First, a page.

Dr. Evans quietly said that he did not have good news for us, and that the results of the scan clearly revealed that Michael had had a massive, ischemic stroke, affecting the entire left hemisphere of his brain. So yes, he had experienced a seizure on Monday morning while baking a cake with Josh at the veterans home, but the seizure was because something catastrophic had just happened in his brain, and a seizure with Todd’s Paralysis was not what was going on.
The doctor very soberly told us why this stroke hadn’t shown up on Monday night when the first CAT scan was done after Michael was brought to the ER. Maybe some of you know this already, but for those that don’t, I’m going to share what we learned.
Hemorrhagic strokes are the kind when someone has a bleed in their brain. These kinds of strokes are often very painful, accompanied by what’s sometimes called a “thunderclap headache” due to the sudden, almost unbearable pressure from the bleeding under the skull, and they always show up on a CAT scan.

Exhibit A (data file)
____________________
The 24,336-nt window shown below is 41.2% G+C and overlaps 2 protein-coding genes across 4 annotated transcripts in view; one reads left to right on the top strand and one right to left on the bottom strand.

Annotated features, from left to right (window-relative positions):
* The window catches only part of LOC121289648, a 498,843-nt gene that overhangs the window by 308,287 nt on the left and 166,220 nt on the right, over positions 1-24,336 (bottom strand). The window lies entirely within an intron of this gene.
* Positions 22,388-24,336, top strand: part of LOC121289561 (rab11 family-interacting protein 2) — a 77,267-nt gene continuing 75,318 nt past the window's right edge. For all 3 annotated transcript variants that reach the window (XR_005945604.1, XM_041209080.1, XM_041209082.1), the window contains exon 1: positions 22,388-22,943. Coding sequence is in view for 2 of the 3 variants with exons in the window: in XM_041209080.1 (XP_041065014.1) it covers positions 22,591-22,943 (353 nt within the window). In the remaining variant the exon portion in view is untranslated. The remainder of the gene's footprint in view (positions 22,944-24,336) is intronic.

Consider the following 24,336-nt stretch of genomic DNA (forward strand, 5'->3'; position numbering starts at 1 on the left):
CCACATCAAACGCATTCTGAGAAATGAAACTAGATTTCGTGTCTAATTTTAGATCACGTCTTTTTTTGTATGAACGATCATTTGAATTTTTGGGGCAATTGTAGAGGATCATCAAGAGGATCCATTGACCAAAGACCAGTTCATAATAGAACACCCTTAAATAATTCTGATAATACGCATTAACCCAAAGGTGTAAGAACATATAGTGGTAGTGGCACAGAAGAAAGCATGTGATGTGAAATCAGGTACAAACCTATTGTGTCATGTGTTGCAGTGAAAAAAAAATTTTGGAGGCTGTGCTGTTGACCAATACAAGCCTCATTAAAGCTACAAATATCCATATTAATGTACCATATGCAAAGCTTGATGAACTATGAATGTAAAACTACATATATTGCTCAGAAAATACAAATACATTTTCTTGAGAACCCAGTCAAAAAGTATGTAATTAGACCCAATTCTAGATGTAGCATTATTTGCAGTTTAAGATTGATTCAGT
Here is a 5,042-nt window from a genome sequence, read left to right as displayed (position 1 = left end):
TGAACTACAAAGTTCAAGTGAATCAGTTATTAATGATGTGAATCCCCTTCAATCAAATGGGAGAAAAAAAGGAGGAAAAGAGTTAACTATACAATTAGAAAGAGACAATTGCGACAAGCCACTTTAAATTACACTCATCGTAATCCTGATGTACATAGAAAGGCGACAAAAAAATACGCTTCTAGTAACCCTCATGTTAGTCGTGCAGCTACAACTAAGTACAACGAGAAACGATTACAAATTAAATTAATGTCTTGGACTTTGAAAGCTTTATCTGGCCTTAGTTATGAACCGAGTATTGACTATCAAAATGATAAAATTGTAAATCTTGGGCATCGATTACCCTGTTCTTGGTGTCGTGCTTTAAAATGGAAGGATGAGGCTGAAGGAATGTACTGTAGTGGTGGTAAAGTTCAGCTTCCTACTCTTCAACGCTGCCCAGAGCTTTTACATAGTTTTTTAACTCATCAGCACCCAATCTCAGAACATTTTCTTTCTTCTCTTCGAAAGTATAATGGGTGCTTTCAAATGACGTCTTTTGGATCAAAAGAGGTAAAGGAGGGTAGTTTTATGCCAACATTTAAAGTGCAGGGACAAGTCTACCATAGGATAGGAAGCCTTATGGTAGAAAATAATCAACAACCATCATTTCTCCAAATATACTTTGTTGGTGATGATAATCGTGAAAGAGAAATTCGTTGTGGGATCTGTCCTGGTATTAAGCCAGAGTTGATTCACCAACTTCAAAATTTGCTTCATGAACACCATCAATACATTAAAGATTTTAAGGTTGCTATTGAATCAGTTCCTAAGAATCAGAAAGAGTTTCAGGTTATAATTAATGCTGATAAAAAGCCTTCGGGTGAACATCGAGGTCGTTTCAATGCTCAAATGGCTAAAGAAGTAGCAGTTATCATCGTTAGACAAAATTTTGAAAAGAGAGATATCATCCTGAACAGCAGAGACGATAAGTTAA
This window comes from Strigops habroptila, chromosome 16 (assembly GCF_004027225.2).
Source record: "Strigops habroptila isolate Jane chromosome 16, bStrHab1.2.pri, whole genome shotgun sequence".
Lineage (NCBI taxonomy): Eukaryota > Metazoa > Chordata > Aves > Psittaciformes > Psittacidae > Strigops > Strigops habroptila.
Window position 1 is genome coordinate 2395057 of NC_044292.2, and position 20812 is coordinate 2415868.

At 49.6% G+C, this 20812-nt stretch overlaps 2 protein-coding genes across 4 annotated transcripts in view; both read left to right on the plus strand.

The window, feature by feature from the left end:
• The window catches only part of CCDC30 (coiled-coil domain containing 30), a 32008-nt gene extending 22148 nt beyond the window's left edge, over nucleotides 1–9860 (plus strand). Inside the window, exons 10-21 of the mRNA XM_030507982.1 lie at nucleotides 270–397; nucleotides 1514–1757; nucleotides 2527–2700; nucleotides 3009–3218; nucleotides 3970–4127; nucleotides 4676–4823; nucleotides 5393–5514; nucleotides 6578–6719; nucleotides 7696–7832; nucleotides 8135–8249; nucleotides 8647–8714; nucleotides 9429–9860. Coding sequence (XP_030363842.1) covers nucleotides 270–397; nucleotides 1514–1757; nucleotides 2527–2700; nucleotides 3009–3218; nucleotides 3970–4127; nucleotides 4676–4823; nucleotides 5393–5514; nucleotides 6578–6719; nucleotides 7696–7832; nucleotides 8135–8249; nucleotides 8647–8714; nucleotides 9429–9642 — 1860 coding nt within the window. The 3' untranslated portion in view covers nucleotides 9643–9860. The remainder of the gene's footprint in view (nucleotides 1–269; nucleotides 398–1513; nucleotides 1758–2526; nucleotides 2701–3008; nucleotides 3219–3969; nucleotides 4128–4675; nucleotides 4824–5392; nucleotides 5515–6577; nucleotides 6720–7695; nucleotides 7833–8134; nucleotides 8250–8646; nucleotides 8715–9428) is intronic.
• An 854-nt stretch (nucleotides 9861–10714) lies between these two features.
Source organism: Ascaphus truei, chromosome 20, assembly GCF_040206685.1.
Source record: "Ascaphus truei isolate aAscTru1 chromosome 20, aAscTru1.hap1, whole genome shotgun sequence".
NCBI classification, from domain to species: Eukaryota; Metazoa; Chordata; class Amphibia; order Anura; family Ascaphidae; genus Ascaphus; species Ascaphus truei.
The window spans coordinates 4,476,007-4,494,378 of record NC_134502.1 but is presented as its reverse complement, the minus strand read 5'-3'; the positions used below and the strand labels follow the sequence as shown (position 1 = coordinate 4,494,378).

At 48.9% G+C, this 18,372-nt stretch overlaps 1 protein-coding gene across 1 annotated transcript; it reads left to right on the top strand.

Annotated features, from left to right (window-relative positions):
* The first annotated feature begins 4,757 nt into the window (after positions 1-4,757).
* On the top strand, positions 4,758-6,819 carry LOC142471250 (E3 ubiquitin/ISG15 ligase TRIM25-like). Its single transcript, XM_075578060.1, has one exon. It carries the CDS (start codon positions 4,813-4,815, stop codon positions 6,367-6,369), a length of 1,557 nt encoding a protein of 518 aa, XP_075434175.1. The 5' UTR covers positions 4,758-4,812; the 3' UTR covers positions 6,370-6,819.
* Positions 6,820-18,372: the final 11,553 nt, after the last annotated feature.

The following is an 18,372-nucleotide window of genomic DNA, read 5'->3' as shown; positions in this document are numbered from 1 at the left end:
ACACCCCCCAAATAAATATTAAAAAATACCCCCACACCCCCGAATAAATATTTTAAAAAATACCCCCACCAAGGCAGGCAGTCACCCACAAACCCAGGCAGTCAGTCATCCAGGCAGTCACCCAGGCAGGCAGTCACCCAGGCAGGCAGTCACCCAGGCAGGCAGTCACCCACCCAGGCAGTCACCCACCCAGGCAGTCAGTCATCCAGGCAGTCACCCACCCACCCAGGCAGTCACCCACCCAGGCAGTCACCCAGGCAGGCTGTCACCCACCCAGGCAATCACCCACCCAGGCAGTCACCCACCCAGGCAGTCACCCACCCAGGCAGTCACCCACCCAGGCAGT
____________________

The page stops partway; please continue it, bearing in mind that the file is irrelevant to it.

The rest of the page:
Ischemic strokes are different — they are caused by a piece of plaque breaking off, usually from the carotid artery in the neck, and this bit of plaque flows in the bloodstream up toward the head and causes a blockage, stopping crucial blood supply to the brain. The result is dramatic, just as we saw in Michael because he could no longer respond to us, and over the next few days, brain tissue slowly dies. An ischemic stroke does not show up on a CAT scan right away because there’s been no hemorrhagic bleed. But after a few days, a CAT scan will reveal an ischemic stroke because the affected brain tissue is now shadowed, looking slightly darker than the healthy brain tissue.
And, mercifully, an ischemic stroke is painless.
After I took a moment to let this all sink in, I asked Dr. Evans if there was any chance at all that Michael could recover from this stroke. He put his head down a little, and shook his head no.